Event Title

At the whim of the tides: Measuring population connectivity of Olympia oysters (Ostrea lurida) in Puget Sound

Presentation Abstract

Targeting restoration efforts to promote population connectivity, the exchange of individuals among geographically separated subpopulations, is a key element of successful management of declining marine species. Olympia oysters (Ostrea lurida), a species of concern in Washington State, have failed to fully recover after both over exploitation and environmental degradation. Although state agencies and environmental groups have made it a priority to restore O. lurida because they are native to the west coast of North America and provide key habitat and ecosystem services to the Salish Sea., our understanding of O. lurida population connectivity remains limited, in part because little is known about their migratory larvae. Brooded Olympia oyster larvae incorporate trace elements present in estuarine waters into their shell, creating a chemical “signature” of their natal site before release and dispersal. With the use of laser ablation inductively coupled plasma mass spectrometry (LA-ICP-MS), the provenance signatures of larvae and recruits can be compared, and potentially matched, to signatures of source populations. In this study, larval source and recruitment were investigated via plankton pumping and settlement monitoring at two populations of O. lurida in Puget Sound: Fidalgo Bay, an enhanced subpopulation, and Dyes Inlet, one of the few remaining natural oyster beds. To create a base map of chemical signatures in Puget Sound, brooded larvae were collected from 13 distinct O. lurida locales. While sampling for brooded larvae we collected comprehensive reproduction and shell size data on Puget Sound populations of O. lurida. The results of this study will directly influence management efforts to restore O. lurida; resource managers will be able to identify both source populations of larvae, where seed enhancement would be the most effective restoration tool and sink subpopulations where habitat enhancement would be more beneficial.

Session Title

General species and food webs

Keywords

Key words: Olympia oyster, Ostrea lurida, population connectivity, trace elemental fingerprinting, mollusk

Conference Track

Species and Food Webs

Conference Name

Salish Sea Ecosystem Conference (2016 : Vancouver, B.C.)

Document Type

Event

Location

2016SSEC

Type of Presentation

Oral

Contributing Repository

Digital content made available by University Archives, Heritage Resources, Western Libraries, Western Washington University.

Comments

Key words: Olympia oyster, Ostrea lurida, population connectivity, trace elemental fingerprinting, mollusk

Rights

This resource is displayed for educational purposes only and may be subject to U.S. and international copyright laws. For more information about rights or obtaining copies of this resource, please contact University Archives, Heritage Resources, Western Libraries, Western Washington University, Bellingham, WA 98225-9103, USA (360-650-7534; heritage.resources@wwu.edu) and refer to the collection name and identifier. Any materials cited must be attributed to the Salish Sea Ecosystem Conference Records, University Archives, Heritage Resources, Western Libraries, Western Washington University.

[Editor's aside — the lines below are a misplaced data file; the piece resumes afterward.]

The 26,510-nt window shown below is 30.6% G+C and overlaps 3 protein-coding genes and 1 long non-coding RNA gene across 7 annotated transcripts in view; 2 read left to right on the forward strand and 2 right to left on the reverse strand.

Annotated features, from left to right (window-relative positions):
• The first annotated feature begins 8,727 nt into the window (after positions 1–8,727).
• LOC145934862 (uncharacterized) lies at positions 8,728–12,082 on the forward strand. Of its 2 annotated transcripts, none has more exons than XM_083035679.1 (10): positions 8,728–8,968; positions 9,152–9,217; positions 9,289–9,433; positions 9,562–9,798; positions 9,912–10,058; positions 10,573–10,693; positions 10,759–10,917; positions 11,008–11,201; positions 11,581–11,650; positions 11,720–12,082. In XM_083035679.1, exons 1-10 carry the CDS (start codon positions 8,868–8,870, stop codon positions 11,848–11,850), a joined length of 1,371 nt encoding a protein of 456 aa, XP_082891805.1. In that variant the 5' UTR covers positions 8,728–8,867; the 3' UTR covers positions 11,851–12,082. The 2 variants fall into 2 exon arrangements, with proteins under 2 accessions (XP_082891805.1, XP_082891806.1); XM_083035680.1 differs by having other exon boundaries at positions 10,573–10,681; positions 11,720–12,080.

Type

Text

Language

English

Format

application/pdf

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At the whim of the tides: Measuring population connectivity of Olympia oysters (Ostrea lurida) in Puget Sound

2016SSEC

Targeting restoration efforts to promote population connectivity, the exchange of individuals among geographically separated subpopulations, is a key element of successful management of declining marine species. Olympia oysters (Ostrea lurida), a species of concern in Washington State, have failed to fully recover after both over exploitation and environmental degradation. Although state agencies and environmental groups have made it a priority to restore O. lurida because they are native to the west coast of North America and provide key habitat and ecosystem services to the Salish Sea., our understanding of O. lurida population connectivity remains limited, in part because little is known about their migratory larvae. Brooded Olympia oyster larvae incorporate trace elements present in estuarine waters into their shell, creating a chemical “signature” of their natal site before release and dispersal. With the use of laser ablation inductively coupled plasma mass spectrometry (LA-ICP-MS), the provenance signatures of larvae and recruits can be compared, and potentially matched, to signatures of source populations. In this study, larval source and recruitment were investigated via plankton pumping and settlement monitoring at two populations of O. lurida in Puget Sound: Fidalgo Bay, an enhanced subpopulation, and Dyes Inlet, one of the few remaining natural oyster beds. To create a base map of chemical signatures in Puget Sound, brooded larvae were collected from 13 distinct O. lurida locales. While sampling for brooded larvae we collected comprehensive reproduction and shell size data on Puget Sound populations of O. lurida. The results of this study will directly influence management efforts to restore O. lurida; resource managers will be able to identify both source populations of larvae, where seed enhancement would be the most effective restoration tool and sink subpopulations where habitat enhancement would be more beneficial.